This has been a cold, wet winter for all of us, but worse for those living in poorly insulated homes. Despite a heating and insulation subsidy introduced three years ago, a million New Zealanders, many of them children, still live in damp and draughty houses.

This newspaper is doing what it can to help them. Last Sunday we examined the Government's home insulation programme and began to highlight the plight of those missing out. Our series will continue over coming weeks, zeroing in on inequities and demanding action.

Those missing out are not necessarily the poorest households. Holders of community services cards, whether owning their home or in rented accommodation, qualify for a much higher subsidy under the "Warm Up New Zealand" scheme and many more of them than expected have taken advantage of it.

A good number of those missing out, as often happens, are households with incomes too high for a community services card but not high enough to comfortably afford two-thirds of the cost of the full insulation retrofit. As one of the approved insulation providers remarked, "We're still looking at people who can afford a couple of thousand dollars. For lots of people in the current economic situation, that's not affordable."


How hard would it be to extend the full 60 per cent subsidy available to card holders? The scheme's success among the lower paid suggests that 40 per cent of the cost is affordable. The scheme started in 2009 with a target of 60,000 low-income households and 120,000 in the middle income bracket. So far, 105,000 low-income homes have been insulated - 70 per cent above target.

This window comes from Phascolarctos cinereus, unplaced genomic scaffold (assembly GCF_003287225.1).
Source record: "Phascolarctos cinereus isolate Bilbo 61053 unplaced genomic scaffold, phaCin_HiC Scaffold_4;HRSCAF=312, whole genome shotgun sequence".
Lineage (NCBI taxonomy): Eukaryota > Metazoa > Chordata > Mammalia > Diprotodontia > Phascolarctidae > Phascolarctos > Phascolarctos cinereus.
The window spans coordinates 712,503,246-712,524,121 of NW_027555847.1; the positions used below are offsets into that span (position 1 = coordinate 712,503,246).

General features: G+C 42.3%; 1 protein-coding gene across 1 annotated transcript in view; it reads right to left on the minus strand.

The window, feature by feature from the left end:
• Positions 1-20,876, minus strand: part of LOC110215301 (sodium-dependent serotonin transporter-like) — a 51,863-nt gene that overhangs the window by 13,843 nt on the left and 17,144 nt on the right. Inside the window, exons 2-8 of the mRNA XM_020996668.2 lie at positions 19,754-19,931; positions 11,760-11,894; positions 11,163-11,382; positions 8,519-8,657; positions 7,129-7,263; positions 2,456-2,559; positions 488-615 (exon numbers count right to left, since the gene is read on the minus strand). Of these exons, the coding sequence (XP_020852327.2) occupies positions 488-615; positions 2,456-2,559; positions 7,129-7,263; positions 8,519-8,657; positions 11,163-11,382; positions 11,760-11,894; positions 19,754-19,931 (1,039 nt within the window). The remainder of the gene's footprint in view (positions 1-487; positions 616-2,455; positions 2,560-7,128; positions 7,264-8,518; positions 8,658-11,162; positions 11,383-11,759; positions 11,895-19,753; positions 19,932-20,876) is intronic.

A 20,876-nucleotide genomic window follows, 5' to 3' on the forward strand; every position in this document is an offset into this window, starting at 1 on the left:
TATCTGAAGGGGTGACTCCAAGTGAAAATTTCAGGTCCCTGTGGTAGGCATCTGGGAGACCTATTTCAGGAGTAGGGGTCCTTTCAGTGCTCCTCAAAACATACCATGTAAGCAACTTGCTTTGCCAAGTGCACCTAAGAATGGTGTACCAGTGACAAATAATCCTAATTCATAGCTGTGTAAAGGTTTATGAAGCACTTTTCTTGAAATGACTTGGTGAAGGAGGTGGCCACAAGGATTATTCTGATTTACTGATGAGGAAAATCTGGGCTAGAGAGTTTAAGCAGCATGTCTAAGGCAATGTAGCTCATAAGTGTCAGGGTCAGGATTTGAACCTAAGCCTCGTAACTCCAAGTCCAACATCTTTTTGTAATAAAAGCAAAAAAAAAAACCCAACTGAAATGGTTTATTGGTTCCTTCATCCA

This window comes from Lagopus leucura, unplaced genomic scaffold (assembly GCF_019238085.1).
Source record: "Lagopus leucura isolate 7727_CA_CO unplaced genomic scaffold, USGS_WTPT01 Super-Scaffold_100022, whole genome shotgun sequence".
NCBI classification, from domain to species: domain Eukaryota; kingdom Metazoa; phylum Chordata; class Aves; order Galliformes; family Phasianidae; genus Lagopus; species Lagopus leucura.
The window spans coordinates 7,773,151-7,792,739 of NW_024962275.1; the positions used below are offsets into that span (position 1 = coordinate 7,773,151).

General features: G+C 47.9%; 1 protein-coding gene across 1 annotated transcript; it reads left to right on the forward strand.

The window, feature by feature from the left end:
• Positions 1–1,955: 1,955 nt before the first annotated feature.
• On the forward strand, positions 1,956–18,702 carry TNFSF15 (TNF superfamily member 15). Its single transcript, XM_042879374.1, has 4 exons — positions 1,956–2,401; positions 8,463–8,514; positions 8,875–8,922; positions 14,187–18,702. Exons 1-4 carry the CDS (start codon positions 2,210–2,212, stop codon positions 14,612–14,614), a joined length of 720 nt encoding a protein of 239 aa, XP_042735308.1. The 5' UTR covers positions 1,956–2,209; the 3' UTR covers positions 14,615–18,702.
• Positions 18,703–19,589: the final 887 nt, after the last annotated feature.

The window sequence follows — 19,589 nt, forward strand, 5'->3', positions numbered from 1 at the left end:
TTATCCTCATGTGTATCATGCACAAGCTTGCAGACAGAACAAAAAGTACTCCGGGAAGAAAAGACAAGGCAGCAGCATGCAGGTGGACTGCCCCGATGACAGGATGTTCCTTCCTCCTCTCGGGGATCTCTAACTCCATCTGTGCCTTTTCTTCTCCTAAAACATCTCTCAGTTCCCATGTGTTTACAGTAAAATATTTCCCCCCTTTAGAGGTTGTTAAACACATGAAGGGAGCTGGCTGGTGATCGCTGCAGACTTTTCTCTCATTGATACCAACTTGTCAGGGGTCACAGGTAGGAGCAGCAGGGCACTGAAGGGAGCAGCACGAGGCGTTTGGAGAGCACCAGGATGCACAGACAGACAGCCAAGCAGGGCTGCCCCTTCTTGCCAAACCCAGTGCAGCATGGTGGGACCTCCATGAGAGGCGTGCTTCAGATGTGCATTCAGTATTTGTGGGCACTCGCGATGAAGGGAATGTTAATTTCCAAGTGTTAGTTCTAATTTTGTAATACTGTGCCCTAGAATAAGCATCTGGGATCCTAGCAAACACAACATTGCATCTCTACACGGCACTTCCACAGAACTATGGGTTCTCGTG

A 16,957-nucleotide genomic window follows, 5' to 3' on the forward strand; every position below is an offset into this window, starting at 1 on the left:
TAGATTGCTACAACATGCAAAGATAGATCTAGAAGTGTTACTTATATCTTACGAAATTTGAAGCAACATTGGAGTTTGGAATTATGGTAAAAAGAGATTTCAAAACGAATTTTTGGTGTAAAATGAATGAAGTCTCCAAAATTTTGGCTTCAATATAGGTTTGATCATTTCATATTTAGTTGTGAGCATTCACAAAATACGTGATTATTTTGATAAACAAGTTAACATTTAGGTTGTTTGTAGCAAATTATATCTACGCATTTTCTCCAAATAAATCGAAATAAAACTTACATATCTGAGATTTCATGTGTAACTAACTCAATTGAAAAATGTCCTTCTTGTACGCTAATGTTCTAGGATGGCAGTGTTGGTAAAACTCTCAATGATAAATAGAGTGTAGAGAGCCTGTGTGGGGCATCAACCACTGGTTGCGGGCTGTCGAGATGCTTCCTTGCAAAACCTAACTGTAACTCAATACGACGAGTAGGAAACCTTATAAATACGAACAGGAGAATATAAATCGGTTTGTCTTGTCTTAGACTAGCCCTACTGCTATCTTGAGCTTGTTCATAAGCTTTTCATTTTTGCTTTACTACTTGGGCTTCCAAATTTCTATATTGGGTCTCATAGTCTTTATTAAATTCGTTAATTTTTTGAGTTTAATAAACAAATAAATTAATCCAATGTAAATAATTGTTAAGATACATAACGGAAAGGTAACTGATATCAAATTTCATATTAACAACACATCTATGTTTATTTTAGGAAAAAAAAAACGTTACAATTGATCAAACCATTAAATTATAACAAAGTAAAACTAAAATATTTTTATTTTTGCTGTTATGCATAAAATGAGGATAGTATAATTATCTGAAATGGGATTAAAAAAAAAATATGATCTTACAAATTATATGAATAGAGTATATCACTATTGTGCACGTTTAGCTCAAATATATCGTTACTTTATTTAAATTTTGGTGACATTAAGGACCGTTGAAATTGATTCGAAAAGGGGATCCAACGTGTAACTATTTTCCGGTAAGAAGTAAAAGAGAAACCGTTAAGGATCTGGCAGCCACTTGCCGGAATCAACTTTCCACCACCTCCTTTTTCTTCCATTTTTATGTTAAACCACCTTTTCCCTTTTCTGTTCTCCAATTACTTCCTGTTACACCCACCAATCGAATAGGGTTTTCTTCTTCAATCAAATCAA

It is important to note the extra efforts of community energy trusts will have helped many of our poorest people pay for their 40 per cent contribution, but a lot of that 105,000 will also have been retired people with freehold homes and savings. They can pay more easily than many young families with a higher household income but rent or mortgage payments to make and children to support. Those families need the 60 per cent subsidy too. The extra cost to the taxpayer will hardly break the Government's budget. National allowed just $360 million for the scheme over four years. Thanks to efficiencies, that allocation is now expected to last a year longer, running out in mid-2014.

The money could instead be used immediately to give a higher subsidy to those missing out. They need it now, not next year or the year after. If that means more money needs to be set aside in later years, so be it.

The Greens, who initiated the scheme, convinced the previous Government to spend $1 billion over 10 years. The Greens claim that even National's pared-down version has saved the public $1 billion in health bills already.

That estimate is supported by an Otago University professor of public health who studied the healthcare costs and energy use of the first 46,000 homes insulated and found the savings were four times the outlay.

Not surprisingly, rental houses in the private sector are the least likely to be insulated. Only 5 per cent of landlords have taken up the subsidy though they qualify for the higher rate if their tenant has a community services card. Just 26,000 of about half a million private rental properties have been insulated to the desired standard.

Clearly the carrot has not worked for landlords and it may be time to consider the stick. Regulations could be drawn up that would require all houses offered for rent to meet the scheme's standard. In the present Auckland market, landlords would easily recover their costs. Rents and sale prices are exorbitant.

We tolerate colder houses more than people do in comparable climates. We build or renovate mainly for sunshine and outdoor living, not so much for warmth. The subsidised programme, carried out by the Energy Efficiency and Conservation Authority, has been a success for home-owners who could afford to pay the balance. Now its benefits should be extended, by regulation if necessary, to those whose income or landlord will not cover their draughty gap.